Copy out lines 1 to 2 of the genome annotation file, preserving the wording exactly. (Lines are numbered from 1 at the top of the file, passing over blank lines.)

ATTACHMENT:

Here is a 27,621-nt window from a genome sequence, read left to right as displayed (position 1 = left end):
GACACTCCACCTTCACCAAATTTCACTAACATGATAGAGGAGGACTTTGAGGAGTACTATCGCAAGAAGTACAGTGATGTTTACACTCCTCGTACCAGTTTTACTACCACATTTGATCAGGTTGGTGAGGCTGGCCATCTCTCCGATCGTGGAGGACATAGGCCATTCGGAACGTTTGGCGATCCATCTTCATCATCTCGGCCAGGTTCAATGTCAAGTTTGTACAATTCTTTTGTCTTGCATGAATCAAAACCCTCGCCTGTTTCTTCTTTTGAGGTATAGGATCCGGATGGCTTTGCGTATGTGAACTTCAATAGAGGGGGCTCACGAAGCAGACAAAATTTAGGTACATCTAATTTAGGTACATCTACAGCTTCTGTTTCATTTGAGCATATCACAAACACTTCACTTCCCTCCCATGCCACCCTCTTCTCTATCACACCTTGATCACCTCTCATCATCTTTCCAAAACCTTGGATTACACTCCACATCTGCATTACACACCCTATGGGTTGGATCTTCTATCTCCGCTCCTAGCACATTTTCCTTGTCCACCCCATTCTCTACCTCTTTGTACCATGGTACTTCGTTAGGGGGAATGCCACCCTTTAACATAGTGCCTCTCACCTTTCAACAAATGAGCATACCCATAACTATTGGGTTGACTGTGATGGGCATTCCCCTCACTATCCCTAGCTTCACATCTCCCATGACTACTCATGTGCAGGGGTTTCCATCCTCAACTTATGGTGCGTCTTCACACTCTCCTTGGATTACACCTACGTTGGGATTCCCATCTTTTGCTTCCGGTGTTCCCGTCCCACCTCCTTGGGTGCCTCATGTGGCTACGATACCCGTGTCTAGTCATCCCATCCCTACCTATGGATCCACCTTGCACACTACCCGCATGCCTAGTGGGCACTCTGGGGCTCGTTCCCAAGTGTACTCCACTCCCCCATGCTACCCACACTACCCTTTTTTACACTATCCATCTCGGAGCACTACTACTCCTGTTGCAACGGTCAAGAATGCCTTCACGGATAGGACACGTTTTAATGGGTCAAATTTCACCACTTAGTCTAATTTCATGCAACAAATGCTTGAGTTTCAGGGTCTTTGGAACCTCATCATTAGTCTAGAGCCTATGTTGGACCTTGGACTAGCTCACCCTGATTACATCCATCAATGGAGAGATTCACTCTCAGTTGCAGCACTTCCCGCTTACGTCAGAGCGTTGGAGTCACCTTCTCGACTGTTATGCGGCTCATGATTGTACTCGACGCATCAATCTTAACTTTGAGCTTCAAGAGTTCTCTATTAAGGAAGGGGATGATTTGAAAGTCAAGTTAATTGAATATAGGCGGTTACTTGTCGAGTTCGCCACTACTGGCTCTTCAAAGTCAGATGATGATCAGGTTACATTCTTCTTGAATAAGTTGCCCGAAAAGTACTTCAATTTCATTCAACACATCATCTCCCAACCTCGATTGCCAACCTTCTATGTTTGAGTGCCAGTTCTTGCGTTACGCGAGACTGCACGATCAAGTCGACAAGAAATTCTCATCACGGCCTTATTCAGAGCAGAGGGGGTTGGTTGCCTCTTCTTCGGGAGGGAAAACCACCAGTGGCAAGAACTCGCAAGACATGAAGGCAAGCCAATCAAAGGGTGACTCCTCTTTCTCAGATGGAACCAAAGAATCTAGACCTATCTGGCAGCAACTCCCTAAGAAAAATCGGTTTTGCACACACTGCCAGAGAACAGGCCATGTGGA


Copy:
Here is a 27,621-nt window from a genome sequence, read left to right as displayed (position 1 = left end):
GACACTCCACCTTCACCAAATTTCACTAACATGATAGAGGAGGACTTTGAGGAGTACTATCGCAAGAAGTACAGTGATGTTTACACTCCTCGTACCAGTTTTACTACCACATTTGATCAGGTTGGTGAGGCTGGCCATCTCTCCGATCGTGGAGGACATAGGCCATTCGGAACGTTTGGCGATCCATCTTCATCATCTCGGCCAGGTTCAATGTCAAGTTTGTACAATTCTTTTGTCTTGCATGAATCAAAACCCTCGCCTGTTTCTTCTTTTGAGGTATAGGATCCGGATGGCTTTGCGTATGTGAACTTCAATAGAGGGGGCTCACGAAGCAGACAAAATTTAGGTACATCTAATTTAGGTACATCTACAGCTTCTGTTTCATTTGAGCATATCACAAACACTTCACTTCCCTCCCATGCCACCCTCTTCTCTATCACACCTTGATCACCTCTCATCATCTTTCCAAAACCTTGGATTACACTCCACATCTGCATTACACACCCTATGGGTTGGATCTTCTATCTCCGCTCCTAGCACATTTTCCTTGTCCACCCCATTCTCTACCTCTTTGTACCATGGTACTTCGTTAGGGGGAATGCCACCCTTTAACATAGTGCCTCTCACCTTTCAACAAATGAGCATACCCATAACTATTGGGTTGACTGTGATGGGCATTCCCCTCACTATCCCTAGCTTCACATCTCCCATGACTACTCATGTGCAGGGGTTTCCATCCTCAACTTATGGTGCGTCTTCACACTCTCCTTGGATTACACCTACGTTGGGATTCCCATCTTTTGCTTCCGGTGTTCCCGTCCCACCTCCTTGGGTGCCTCATGTGGCTACGATACCCGTGTCTAGTCATCCCATCCCTACCTATGGATCCACCTTGCACACTACCCGCATGCCTAGTGGGCACTCTGGGGCTCGTTCCCAAGTGTACTCCACTCCCCCATGCTACCCACACTACCCTTTTTTACACTATCCATCTCGGAGCACTACTACTCCTGTTGCAACGGTCAAGAATGCCTTCACGGATAGGACACGTTTTAATGGGTCAAATTTCACCACTTAGTCTAATTTCATGCAACAAATGCTTGAGTTTCAGGGTCTTTGGAACCTCATCATTAGTCTAGAGCCTATGTTGGACCTTGGACTAGCTCACCCTGATTACATCCATCAATGGAGAGATTCACTCTCAGTTGCAGCACTTCCCGCTTACGTCAGAGCGTTGGAGTCACCTTCTCGACTGTTATGCGGCTCATGATTGTACTCGACGCATCAATCTTAACTTTGAGCTTCAAGAGTTCTCTATTAAGGAAGGGGATGATTTGAAAGTCAAGTTAATTGAATATAGGCGGTTACTTGTCGAGTTCGCCACTACTGGCTCTTCAAAGTCAGATGATGATCAGGTTACATTCTTCTTGAATAAGTTGCCCGAAAAGTACTTCAATTTCATTCAACACATCATCTCCCAACCTCGATTGCCAACCTTCTATGTTTGAGTGCCAGTTCTTGCGTTACGCGAGACTGCACGATCAAGTCGACAAGAAATTCTCATCACGGCCTTATTCAGAGCAGAGGGGGTTGGTTGCCTCTTCTTCGGGAGGGAAAACCACCAGTGGCAAGAACTCGCAAGACATGAAGGCAAGCCAATCAAAGGGTGACTCCTCTTTCTCAGATGGAACCAAAGAATCTAGACCTATCTGGCAGCAACTCCCTAAGAAAAATCGGTTTTGCACACACTGCCAGAGAACAGGCCATGTGGA